Secretary of State John Kerry made his first official visit to China on April 13th. Though this was only a one-day stay after his ten-day visit to the Middle East and Europe and was largely geared towards addressing the recent escalation in the North Korea crisis, Kerry excited the Chinese by projecting signals different from those of his predecessor.
Former Secretary of State Hilary Clinton visited China 30 days after taking office as America’s top diplomat. Though Secretary Kerry kept China waiting for 41 days before he made his first official visit, the Chinese government still holds high hopes for him. The nationalist state-run Global Times even ran an editorial titled “Welcome Kerry, in the Hope that He Would Be Different from Hillary.”
It is well known that Clinton is not popular among Chinese foreign policy makers. As the most vocal advocate of the U.S. pivot and rebalancing policy, of which the Chinese government is resentful, she has been bluntly critiqued in China’s nationalistic Global Times as a figure who “deeply reinforced US-China mutual suspicion.” Believing the U.S. to be a puppeteer pulling strings in the region, the Global Times accuses the U.S. of meddling in disputes including the South China Sea issue and the Diaoyu/Senkaku Islands dispute, as well as the Korean Peninsula crisis. It harshly concludes that these troubles have made many Chinese “uncomfortable” when talking about the United States.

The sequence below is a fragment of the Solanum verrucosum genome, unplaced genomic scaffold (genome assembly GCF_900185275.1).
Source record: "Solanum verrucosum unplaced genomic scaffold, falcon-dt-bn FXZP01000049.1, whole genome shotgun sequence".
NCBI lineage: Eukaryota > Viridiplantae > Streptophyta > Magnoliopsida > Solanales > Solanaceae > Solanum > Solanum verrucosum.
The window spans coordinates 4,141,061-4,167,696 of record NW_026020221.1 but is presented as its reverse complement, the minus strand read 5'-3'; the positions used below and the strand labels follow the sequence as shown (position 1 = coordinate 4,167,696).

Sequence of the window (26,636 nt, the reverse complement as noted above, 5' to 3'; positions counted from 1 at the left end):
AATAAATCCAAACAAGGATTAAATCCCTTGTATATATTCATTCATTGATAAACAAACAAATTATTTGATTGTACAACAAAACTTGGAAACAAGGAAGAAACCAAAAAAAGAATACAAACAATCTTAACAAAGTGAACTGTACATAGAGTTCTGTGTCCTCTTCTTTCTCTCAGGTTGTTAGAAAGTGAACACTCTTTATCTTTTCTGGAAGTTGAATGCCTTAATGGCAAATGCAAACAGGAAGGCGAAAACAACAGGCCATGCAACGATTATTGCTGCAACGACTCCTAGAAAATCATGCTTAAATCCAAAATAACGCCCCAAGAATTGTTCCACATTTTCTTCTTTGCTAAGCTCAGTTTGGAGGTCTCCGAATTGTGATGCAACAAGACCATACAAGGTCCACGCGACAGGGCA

But the Chinese welcome Kerry. Even though Kerry is known to be more familiar with Europe and the Middle East and has seldom been seen as a China activist in the United States, he has been portrayed as a “China expert” among the Chinese media. China’s National Radio reported on its website about his connections to China—Kerry’s maternal grandfather, James Forbes, was born in Shanghai when the Forbes family was engaged in trade with China. However, the coverage did not mention that this trade included opium—a sore topic in China’s history.
Of course, family ties are not the only reason why the Chinese like Kerry. The Chinese government seems satisfied in that Kerry did not mention either the “pivot” or “rebalance” rhetoric during his stay in Beijing, who instead talked more about energy cooperation and Chinese investment in the United States. An editorial from the Global Times interpreted Kerry’s visit as the beginnings of a “robust, normal and special Sino-US relationship,” looking up upon Kerry as a diplomat who can define the Sino-US relationship in a broader perspective off of longer strategic interests. China National Radio even depicted Kerry as an Uncle Sam who would like to contribute to the “China Dream,” a concept recently popularized by China’s new leader, President Xi Jinping.